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‘No Reaction’ By OSCE To Journalists’ Deaths In Ukraine


Maria Zakharova

Maria Zakharova

Russian Foreign Ministry spokeswoman

“Just two years ago there used to be no reaction whatsoever by the OSCE to similar cases [violence against and deaths of journalists in Ukraine critical of the current government]. We have been awaiting it, we have been insisting on it, we have been raising this issue to the organization.”

False
...assertion is demonstrably false

Zakharova’s assertion, delivered at an August 31 news briefing in Moscow in connection with the recent death in Kyiv of Russian journalist Aleksandr Shchetinin, is clearly contradicted by the public record.


As in the case of Shchetinin, a founder of the Novy Region online news agency who was found dead in his apartment in Kyiv on August 28, the OSCE has almost immediately issued statements denouncing and mourning the deaths of journalists in Ukraine in the time frame cited by Zakharova. Several of these cases involved the deaths of journalists with Russian state-owned media covering Kyiv’s war with Moscow-backed separatists in the east of the country that erupted in April 2014 after the Kremlin annexed Ukraine’s Crimea territory the previous month.


For example, when Russian state TV journalist Igor Kornelyuk and sound engineer Anton Voloshin were killed in a mortar strike in eastern Ukraine in June 2014, OSCE media freedom representative Dunja Mijatovic issued a statement the same day.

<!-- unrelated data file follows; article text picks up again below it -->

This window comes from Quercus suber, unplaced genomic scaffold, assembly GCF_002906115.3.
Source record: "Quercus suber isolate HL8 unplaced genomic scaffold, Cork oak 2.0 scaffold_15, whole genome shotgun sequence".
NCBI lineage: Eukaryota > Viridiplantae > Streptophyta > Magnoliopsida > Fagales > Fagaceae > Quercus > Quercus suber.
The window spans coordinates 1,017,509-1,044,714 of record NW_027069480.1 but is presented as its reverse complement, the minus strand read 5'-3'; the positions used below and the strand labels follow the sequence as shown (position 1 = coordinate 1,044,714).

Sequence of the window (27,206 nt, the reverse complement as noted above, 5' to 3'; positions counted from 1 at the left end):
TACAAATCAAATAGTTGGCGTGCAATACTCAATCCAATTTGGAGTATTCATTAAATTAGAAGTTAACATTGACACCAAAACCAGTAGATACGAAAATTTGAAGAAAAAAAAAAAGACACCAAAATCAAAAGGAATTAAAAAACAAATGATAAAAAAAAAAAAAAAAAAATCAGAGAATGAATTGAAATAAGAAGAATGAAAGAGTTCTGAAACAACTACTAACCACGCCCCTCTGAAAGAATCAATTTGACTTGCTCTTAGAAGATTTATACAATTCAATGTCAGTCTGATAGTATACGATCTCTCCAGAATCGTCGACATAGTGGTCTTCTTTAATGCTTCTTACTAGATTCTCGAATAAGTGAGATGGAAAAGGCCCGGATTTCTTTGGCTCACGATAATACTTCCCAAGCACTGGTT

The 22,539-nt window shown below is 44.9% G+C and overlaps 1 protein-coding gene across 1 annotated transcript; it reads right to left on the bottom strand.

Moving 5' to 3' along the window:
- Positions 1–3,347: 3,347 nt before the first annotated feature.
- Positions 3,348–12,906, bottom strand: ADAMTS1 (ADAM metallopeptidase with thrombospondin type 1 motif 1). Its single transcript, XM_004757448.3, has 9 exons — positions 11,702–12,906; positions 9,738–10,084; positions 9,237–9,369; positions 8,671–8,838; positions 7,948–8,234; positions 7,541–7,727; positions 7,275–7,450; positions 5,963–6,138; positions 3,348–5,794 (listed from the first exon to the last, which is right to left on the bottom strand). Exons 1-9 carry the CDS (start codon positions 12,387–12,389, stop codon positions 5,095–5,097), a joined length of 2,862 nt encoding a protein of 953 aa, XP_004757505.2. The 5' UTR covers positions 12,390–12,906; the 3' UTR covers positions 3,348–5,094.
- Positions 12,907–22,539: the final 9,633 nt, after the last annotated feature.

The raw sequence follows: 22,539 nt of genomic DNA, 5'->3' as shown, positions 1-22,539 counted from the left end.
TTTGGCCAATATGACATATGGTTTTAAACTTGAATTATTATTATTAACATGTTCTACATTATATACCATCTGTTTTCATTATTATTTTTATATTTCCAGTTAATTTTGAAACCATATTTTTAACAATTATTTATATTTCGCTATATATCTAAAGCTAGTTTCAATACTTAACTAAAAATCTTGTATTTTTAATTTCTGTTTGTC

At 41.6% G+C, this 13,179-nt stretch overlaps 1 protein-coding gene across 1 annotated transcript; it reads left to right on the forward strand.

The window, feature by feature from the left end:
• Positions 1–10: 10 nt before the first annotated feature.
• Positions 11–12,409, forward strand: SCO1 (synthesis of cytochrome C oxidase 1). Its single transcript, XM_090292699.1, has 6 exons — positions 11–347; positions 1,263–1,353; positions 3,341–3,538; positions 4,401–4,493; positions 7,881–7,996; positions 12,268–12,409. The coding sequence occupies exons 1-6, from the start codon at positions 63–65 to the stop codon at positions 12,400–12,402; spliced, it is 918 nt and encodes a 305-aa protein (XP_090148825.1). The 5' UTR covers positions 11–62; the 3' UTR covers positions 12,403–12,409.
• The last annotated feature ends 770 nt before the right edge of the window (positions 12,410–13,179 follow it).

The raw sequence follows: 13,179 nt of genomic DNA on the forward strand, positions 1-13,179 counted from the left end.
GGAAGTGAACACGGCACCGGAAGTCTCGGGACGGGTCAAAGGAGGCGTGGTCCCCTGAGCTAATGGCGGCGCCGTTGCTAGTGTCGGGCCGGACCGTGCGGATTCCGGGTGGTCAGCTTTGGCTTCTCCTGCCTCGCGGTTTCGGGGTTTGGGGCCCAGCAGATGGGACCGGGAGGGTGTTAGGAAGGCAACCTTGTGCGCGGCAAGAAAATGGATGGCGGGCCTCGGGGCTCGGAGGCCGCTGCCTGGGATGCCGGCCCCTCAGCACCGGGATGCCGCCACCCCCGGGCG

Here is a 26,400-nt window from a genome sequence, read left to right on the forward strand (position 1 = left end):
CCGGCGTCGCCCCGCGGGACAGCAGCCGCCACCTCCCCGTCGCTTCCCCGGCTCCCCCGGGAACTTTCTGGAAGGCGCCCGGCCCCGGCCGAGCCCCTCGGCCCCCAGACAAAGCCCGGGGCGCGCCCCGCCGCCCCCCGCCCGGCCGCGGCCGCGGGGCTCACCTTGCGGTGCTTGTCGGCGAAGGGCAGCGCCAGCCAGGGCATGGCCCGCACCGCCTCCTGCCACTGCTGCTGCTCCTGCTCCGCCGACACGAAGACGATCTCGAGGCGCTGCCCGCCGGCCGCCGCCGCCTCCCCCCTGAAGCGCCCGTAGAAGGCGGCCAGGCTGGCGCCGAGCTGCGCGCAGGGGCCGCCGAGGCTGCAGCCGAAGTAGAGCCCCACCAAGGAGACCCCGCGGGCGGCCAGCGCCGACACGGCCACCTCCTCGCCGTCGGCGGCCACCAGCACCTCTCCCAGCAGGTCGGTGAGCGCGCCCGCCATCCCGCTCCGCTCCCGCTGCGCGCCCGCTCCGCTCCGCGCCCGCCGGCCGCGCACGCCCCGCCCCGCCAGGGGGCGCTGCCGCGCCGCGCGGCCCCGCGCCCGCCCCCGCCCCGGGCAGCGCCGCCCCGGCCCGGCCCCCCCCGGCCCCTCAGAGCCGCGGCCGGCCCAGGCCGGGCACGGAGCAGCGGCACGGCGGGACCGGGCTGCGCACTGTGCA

She called Kornelyuk’s death (Voloshin at the time was reported missing) a “horrid reminder that not enough is being done to protect journalists who risk their lives reporting from conflict zones in Ukraine.” Mijatovic also called on authorities “to swiftly and thoroughly investigate the circumstances of this deadly attack and to hold those responsible accountable.”


The deadly incident ratcheted up animosity between Kyiv and Moscow after Russia captured Ukrainian airwoman Nadia Savchenko and subsequently convicted her of complicity in the journalists’ deaths.


Mijatovic issued comparably prompt and forceful statements following confirmation of the deaths of other journalists covering the war in Ukraine, including photographer Andrei Stenin of the Russian state media conglomerate Rossiya Segodnya.


She was also quick to denounce the slaying of Ukrainian journalist Oles Buzyna, who was shot and killed by assailants in his Kyiv apartment in April 2015. Within hours of his death, which Russian President Vladimir Putin the same day linked to Buzyna’s pro-Russian views, Mijatovic called the attack an “appalling act” and said there “must be no impunity for the perpetrators and the masterminds behind any violence against members of the media.”


While Zakharova welcomed the OSCE’s response to the death of Shchetinin as “finally” making the organization’s voice heard “rather fast” in such cases, Mijatovic actually reacted more rapidly -- on the same day -- to the deaths of Kornelyuk and Buzyna. Her statement on Shchetinin was published August 29, a day after his body was found in his Kyiv apartment in what police have called a suspected suicide.

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